Guidance In Child Removal Matters
Often, one parent wants to relocate following divorce or the end of a nonmarital relationship in order to be closer to extended family, start a new job, or because he or she is involved in another relationship or perhaps has even remarried.
Relocation out of the state is challenging when a minor child is involved. Sometimes, the law refers to this as “removal” of a child from the state. A parent who wishes to move with a child is typically required to send a formal notice to the nonrelocating parent and request that parent’s consent. If the nonrelocating parent objects, court intervention is required prior to moving with a child.
The court requires a parent who is seeking consent to remove a child from the Commonwealth to show that there is a “good and sincere reason” for the move and that the move is “in the child’s best interests.” The relocating parent must also show that there is a “real advantage” to the parent and child after the move. The type of custody the relocating parent has will also be a factor to consider. Simply moving to prevent the child’s other parent from sharing custody or “just because” is not a valid reason.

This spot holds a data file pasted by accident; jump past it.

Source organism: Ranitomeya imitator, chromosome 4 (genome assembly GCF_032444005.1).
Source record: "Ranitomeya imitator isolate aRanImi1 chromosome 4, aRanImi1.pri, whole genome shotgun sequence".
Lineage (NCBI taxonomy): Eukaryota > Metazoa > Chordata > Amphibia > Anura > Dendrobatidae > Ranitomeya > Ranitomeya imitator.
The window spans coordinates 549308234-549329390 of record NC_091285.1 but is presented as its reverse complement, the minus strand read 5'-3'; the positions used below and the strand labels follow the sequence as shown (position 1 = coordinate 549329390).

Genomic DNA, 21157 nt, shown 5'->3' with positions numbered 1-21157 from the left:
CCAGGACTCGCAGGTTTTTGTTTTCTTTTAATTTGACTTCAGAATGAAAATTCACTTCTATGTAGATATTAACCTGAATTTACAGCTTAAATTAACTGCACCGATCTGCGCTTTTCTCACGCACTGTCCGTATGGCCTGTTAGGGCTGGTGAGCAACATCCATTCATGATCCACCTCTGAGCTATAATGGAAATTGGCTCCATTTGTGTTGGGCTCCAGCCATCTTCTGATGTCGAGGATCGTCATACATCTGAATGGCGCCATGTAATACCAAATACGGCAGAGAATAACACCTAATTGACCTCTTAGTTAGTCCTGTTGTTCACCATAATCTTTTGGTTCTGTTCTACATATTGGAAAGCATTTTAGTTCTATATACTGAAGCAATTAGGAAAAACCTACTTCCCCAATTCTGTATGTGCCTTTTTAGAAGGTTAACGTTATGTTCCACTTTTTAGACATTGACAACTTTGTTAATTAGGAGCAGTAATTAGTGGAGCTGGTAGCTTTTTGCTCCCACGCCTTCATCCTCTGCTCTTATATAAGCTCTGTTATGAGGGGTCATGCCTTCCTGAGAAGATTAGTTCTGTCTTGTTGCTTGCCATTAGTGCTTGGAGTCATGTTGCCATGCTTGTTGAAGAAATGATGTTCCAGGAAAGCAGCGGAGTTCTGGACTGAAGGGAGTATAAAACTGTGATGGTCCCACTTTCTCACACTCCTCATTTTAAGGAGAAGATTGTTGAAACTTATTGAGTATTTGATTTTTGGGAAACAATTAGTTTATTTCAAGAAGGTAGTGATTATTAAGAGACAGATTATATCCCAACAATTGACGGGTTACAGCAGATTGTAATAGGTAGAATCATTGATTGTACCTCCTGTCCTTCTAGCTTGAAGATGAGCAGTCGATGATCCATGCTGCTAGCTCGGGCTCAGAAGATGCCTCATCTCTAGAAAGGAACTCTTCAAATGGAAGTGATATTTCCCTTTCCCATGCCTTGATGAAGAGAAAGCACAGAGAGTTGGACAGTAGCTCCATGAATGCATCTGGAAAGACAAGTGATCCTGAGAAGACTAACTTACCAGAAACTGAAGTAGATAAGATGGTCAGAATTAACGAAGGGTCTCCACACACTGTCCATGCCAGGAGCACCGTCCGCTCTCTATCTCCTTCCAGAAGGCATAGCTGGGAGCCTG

Representing Either Parent In Child Removal Cases
At Kajko, Weisman & Colasanti, LLP, our experienced family law lawyers represent parents who are seeking approval to move with a child out of state, as well as those who want to prevent the other parent of their child from moving away.
There are a number of factors that can contribute to showing the court that a move to a different state is in the child’s best interest. These include:
- The child’s quality of life will improve.
- The parent’s ability to cater to the child’s physical, emotional or developmental needs will improve.
- The custodial parent’s quality of life will improve.
- The child will still be able to maintain a relationship with the nonrelocating parent.
It should be noted that if you are the father of a child who was born out of wedlock and you have not established paternity, the mother is presumed to have legal custody of the child and she may be able to remove the child from the state without your permission.
We serve clients with a great deal of empathy and understanding in terms of the emotions they are experiencing.
Taking steps on your own without legal representation could negatively affect the final outcome of your case. Also, if you are contemplating moving out of state, it is important to begin the process for receiving consent as early as possible. If the child’s other parent attempts to prevent the move, it can take many months to litigate the issue before you can move.
If you have questions regarding removal of a child, contact us to schedule a confidential consultation. For our clients’ convenience, we have offices in Lexington and Nashua.